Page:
Abstract A short review of main cytogenetic features of insects belonging to the sister neuropteran families Myrmeleontidae (antlions) and Ascalaphidae (owlflies) is presented, with a particular focus on their chromosome numbers and sex chromosome systems. Diploid male chromosome numbers are listed for 37 species, 21 genera from 9 subfamilies of the antlions as well as for seven species and five genera of the owlfly subfamily Ascalaphinae. The list includes data on five species whose karyotypes were studied in the present work. It is shown here that antlions and owlflies share a simple sex chromosome system XY/XX; a similar range of chromosome numbers, 2n = 14-26 and 2n = 18-22 respectively; and a peculiar distant pairing of sex chromosomes in male meiosis. Usually the karyotype is particularly stable within a genus but there are some exceptions in both families (in the genera Palpares and Libelloides respectively). The Myrmeleontidae and Ascalaphidae differ in their modal chromosome numbers. Most antlions exhibit 2n = 14 and 16, and Palparinae are the only subfamily characterized by higher numbers, 2n = 22, 24, and 26. The higher numbers, 2n = 20 and 22, are also found in owlflies. Since the Palparinae represent a basal phylogenetic lineage of the Myrmeleontidae, it is hypothesized that higher chromosome numbers are ancestral for antlions and were inherited from the common ancestor of Myrmeleontidae + Ascalaphidae. They were preserved in the Palparinae (Myrmeleontidae), but changed via chromosomal fusions toward lower numbers in other subfamilies. PMID:26807036

  8. Revision of the Neotropical green lacewing genus Ungla (Neuroptera, Chrysopidae)

    PubMed Central

    Tauber, Catherine A.; Sosa, Francisco; Albuquerque, Gilberto S.; Tauber, Maurice J.

    2017-01-01

    Abstract Here, Ungla Navás, 1914, a poorly known Neotropical genus is reviewed. Twenty-five valid species are recognized; seven of them are new to science: Ungla adamsi sp. n., U. elbergi sp. n., U. grandispiracula sp. n., U. mexicana sp. n., U. pennyi sp. n., U. quchapampa sp. n., U. stangei sp. n.; and five are transferred to Ungla from other genera: U. bolivari (Banks), U. chacranella (Banks), U. siderocephala (Navás), U. steinbachi (Navás), and U. banksi Tauber, new replacement name. In addition, ten new synonymies are identified. For each species, a full nomenclatural history, diagnosis, description or redescription with images, literature citations, and available information on the distribution and biology are provided. Name-bearing types were examined for each species, and images of most are included. Keys based on external features are provided for species identifications. As a result of this study, three generalizations appear: (1) The genital morphology of both males and females of Ungla species is very conserved. All species express a common structural pattern, the components of which vary only slightly among species. (2) Ungla species appear to fall into two geographically distinct groups: about one third (n=7) of the species are recorded from southern South America (specifically Argentina and Brazil) and the other approximately two thirds of the species (n=18) from more northern regions of Neotropical America [Andean and Caribbean regions, Central America, and southern Mexico (Chiapas)]. None of the species from either of the regions is known to overlap into the other region. (3) Available information on the immature stages and natural history of species in Ungla is meagre. PMID:28824280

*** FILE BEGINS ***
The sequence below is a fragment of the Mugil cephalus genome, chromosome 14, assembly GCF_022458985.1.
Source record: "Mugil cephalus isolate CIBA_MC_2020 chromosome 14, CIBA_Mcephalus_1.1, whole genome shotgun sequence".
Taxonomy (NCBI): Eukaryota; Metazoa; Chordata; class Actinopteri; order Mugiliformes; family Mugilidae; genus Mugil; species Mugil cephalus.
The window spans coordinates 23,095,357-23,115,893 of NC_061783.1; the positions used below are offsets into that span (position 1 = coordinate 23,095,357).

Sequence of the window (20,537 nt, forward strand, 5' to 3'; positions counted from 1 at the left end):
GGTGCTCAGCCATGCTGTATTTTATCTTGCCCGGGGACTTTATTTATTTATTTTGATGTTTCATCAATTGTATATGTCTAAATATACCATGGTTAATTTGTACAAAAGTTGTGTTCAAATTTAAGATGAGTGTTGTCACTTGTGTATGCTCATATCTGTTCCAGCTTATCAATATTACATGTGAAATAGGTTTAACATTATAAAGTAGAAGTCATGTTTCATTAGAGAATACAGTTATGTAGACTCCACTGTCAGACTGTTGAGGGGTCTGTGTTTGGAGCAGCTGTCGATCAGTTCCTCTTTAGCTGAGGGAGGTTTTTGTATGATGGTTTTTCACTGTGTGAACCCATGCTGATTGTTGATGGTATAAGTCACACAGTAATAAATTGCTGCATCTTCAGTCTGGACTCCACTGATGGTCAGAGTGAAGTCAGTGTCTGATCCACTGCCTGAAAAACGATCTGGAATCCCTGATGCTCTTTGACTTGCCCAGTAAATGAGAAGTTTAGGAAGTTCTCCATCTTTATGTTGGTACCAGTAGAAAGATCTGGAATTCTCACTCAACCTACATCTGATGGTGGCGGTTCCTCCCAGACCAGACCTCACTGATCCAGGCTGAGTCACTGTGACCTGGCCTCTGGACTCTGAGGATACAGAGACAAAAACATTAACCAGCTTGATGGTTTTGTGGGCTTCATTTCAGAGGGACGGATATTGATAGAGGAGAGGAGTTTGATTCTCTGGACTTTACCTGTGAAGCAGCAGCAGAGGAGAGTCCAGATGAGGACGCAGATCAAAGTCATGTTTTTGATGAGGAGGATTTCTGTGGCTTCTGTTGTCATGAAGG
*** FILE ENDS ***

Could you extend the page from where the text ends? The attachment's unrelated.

9. Mesozoic lacewings from China provide phylogenetic insight into evolution of the Kalligrammatidae (Neuroptera)

    PubMed Central

    2014-01-01

    Background The Kalligrammatidae are distinctive, large, conspicuous, lacewings found in Eurasia from the Middle Jurassic to mid Early Cretaceous. Because of incomplete and often inadequate fossil preservation, an absence of detailed morphology, unclear relationships, and unknown evolutionary trends, the Kalligrammatidae are poorly understood. Results We describe three new subfamilies, four new genera, twelve new species and four unassigned species from the late Middle Jurassic Jiulongshan and mid Early Cretaceous Yixian Formations of China. These kalligrammatid taxa exhibit diverse morphological characters, such as mandibulate mouthparts in one major clade and siphonate mouthparts in the remaining four major clades, the presence or absence of a variety of distinctive wing markings such as stripes, wing spots and eyespots, as well as multiple major wing shapes. Based on phylogenetic analyses, the Kalligrammatidae are divided into five principal clades: Kalligrammatinae Handlirsch, 1906, Kallihemerobiinae Ren & Engel, 2008, Meioneurinae subfam. nov., Oregrammatinae subfam. nov. and Sophogrammatinae subfam. nov., each of which is accorded subfamily-level status. Our results show significant morphological and evolutionary differentiation of the Kalligrammatidae family during a 40 million-year-interval of the mid Mesozoic. Conclusion A new phylogeny and classification of five subfamilies and their constituent genera is proposed for the Kalligrammatidae. These diverse, yet highly specialized taxa from northeastern China suggest that eastern Eurasia likely was an important diversification center for the Kalligrammatidae. Kalligrammatids possess an extraordinary morphological breadth and panoply of adaptations during the mid-Mesozoic that highlight our conclusion that their evolutionary biology is much more complex than heretofore realized. PMID:24912379